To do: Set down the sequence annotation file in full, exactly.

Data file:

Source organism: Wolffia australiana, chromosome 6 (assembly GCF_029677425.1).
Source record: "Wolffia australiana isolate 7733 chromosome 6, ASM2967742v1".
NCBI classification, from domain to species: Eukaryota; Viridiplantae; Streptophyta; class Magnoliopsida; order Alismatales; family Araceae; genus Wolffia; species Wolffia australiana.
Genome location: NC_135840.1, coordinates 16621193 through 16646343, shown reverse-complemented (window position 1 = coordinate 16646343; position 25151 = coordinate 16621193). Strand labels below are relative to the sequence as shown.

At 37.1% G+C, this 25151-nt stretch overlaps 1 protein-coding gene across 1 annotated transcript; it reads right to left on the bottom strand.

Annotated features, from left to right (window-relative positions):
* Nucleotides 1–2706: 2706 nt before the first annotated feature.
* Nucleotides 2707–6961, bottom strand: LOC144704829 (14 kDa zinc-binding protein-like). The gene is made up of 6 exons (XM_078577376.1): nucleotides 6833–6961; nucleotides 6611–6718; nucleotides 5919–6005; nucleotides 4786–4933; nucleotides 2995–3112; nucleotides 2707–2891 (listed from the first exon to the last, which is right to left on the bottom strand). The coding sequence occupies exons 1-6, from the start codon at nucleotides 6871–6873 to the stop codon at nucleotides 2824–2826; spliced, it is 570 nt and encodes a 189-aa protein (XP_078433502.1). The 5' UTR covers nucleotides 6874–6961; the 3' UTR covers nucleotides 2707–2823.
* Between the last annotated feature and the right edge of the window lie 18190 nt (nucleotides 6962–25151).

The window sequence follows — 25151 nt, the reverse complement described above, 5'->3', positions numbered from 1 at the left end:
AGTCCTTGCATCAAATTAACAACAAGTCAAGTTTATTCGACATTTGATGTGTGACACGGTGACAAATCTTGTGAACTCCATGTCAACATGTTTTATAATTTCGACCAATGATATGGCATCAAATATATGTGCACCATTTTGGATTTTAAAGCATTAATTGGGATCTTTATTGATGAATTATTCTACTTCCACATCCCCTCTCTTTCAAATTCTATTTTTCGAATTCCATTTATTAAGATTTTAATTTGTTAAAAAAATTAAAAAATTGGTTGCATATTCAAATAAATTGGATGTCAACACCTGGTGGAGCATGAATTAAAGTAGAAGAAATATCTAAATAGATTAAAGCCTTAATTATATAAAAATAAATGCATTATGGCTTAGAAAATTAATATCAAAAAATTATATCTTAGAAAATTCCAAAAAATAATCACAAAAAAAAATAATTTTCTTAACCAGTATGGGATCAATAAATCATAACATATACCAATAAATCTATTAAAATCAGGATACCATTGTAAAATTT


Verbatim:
Source organism: Wolffia australiana, chromosome 6 (assembly GCF_029677425.1).
Source record: "Wolffia australiana isolate 7733 chromosome 6, ASM2967742v1".
NCBI classification, from domain to species: Eukaryota; Viridiplantae; Streptophyta; class Magnoliopsida; order Alismatales; family Araceae; genus Wolffia; species Wolffia australiana.
Genome location: NC_135840.1, coordinates 16621193 through 16646343, shown reverse-complemented (window position 1 = coordinate 16646343; position 25151 = coordinate 16621193). Strand labels below are relative to the sequence as shown.

At 37.1% G+C, this 25151-nt stretch overlaps 1 protein-coding gene across 1 annotated transcript; it reads right to left on the bottom strand.

Annotated features, from left to right (window-relative positions):
* Nucleotides 1–2706: 2706 nt before the first annotated feature.
* Nucleotides 2707–6961, bottom strand: LOC144704829 (14 kDa zinc-binding protein-like). The gene is made up of 6 exons (XM_078577376.1): nucleotides 6833–6961; nucleotides 6611–6718; nucleotides 5919–6005; nucleotides 4786–4933; nucleotides 2995–3112; nucleotides 2707–2891 (listed from the first exon to the last, which is right to left on the bottom strand). The coding sequence occupies exons 1-6, from the start codon at nucleotides 6871–6873 to the stop codon at nucleotides 2824–2826; spliced, it is 570 nt and encodes a 189-aa protein (XP_078433502.1). The 5' UTR covers nucleotides 6874–6961; the 3' UTR covers nucleotides 2707–2823.
* Between the last annotated feature and the right edge of the window lie 18190 nt (nucleotides 6962–25151).

The window sequence follows — 25151 nt, the reverse complement described above, 5'->3', positions numbered from 1 at the left end:
AGTCCTTGCATCAAATTAACAACAAGTCAAGTTTATTCGACATTTGATGTGTGACACGGTGACAAATCTTGTGAACTCCATGTCAACATGTTTTATAATTTCGACCAATGATATGGCATCAAATATATGTGCACCATTTTGGATTTTAAAGCATTAATTGGGATCTTTATTGATGAATTATTCTACTTCCACATCCCCTCTCTTTCAAATTCTATTTTTCGAATTCCATTTATTAAGATTTTAATTTGTTAAAAAAATTAAAAAATTGGTTGCATATTCAAATAAATTGGATGTCAACACCTGGTGGAGCATGAATTAAAGTAGAAGAAATATCTAAATAGATTAAAGCCTTAATTATATAAAAATAAATGCATTATGGCTTAGAAAATTAATATCAAAAAATTATATCTTAGAAAATTCCAAAAAATAATCACAAAAAAAAATAATTTTCTTAACCAGTATGGGATCAATAAATCATAACATATACCAATAAATCTATTAAAATCAGGATACCATTGTAAAATTT